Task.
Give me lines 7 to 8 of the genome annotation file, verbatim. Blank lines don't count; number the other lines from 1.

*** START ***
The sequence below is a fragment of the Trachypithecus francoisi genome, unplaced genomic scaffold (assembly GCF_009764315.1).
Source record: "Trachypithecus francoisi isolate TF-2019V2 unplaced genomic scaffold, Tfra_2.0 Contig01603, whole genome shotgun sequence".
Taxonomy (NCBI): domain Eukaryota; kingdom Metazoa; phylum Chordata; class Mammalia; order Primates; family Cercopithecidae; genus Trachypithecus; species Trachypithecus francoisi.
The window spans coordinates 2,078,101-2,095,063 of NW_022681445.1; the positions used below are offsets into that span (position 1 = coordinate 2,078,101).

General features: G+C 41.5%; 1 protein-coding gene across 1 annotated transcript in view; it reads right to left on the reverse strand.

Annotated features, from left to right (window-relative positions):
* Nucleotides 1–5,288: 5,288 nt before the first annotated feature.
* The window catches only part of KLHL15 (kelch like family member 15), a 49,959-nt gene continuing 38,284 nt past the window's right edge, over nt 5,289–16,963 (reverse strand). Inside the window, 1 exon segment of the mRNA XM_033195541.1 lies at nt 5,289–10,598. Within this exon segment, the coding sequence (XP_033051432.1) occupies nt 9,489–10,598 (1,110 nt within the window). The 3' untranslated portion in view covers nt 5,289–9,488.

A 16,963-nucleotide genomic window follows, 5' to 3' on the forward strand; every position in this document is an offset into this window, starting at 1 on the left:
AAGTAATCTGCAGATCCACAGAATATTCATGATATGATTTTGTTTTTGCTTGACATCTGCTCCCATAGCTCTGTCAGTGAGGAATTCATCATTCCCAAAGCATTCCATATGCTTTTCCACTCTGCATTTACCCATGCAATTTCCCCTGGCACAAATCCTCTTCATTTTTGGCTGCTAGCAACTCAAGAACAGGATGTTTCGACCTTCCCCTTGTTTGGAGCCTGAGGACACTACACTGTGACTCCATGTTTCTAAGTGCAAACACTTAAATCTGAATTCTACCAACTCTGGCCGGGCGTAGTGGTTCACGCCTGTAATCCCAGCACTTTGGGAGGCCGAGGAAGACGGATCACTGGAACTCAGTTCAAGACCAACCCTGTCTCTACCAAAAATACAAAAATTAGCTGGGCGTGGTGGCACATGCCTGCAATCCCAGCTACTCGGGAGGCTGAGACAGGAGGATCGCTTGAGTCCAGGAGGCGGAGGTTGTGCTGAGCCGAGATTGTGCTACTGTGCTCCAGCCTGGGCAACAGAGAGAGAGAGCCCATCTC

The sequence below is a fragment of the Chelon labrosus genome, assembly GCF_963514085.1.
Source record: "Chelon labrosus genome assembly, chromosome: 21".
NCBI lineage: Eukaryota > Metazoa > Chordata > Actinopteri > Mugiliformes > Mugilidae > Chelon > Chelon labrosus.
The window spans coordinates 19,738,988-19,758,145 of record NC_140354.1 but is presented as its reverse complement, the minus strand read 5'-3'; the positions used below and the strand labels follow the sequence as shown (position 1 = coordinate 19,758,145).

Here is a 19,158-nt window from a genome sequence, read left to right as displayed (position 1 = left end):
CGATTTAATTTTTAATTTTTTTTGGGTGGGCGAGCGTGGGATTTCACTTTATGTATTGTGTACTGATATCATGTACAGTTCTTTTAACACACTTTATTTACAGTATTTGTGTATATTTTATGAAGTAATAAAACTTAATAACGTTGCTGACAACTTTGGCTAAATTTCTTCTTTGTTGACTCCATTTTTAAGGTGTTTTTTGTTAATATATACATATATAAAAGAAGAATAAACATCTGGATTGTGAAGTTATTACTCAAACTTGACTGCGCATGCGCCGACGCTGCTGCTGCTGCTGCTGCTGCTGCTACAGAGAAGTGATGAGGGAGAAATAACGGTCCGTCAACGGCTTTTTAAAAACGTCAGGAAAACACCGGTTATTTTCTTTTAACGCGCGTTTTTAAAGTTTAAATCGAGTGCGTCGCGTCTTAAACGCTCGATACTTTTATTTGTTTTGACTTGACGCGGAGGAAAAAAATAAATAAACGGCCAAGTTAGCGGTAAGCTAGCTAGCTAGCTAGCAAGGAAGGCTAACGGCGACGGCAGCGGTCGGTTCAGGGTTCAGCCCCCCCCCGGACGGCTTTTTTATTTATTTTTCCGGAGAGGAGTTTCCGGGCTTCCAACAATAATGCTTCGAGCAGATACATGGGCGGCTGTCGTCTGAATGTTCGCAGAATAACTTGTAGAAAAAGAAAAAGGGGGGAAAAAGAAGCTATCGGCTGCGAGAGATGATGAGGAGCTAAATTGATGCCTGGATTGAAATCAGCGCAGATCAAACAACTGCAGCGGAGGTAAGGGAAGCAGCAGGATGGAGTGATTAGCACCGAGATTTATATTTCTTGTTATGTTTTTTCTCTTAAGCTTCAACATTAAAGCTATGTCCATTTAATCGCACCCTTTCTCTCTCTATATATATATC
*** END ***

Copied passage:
* Nucleotides 1–5,288: 5,288 nt before the first annotated feature.
* The window catches only part of KLHL15 (kelch like family member 15), a 49,959-nt gene continuing 38,284 nt past the window's right edge, over nt 5,289–16,963 (reverse strand). Inside the window, 1 exon segment of the mRNA XM_033195541.1 lies at nt 5,289–10,598. Within this exon segment, the coding sequence (XP_033051432.1) occupies nt 9,489–10,598 (1,110 nt within the window). The 3' untranslated portion in view covers nt 5,289–9,488.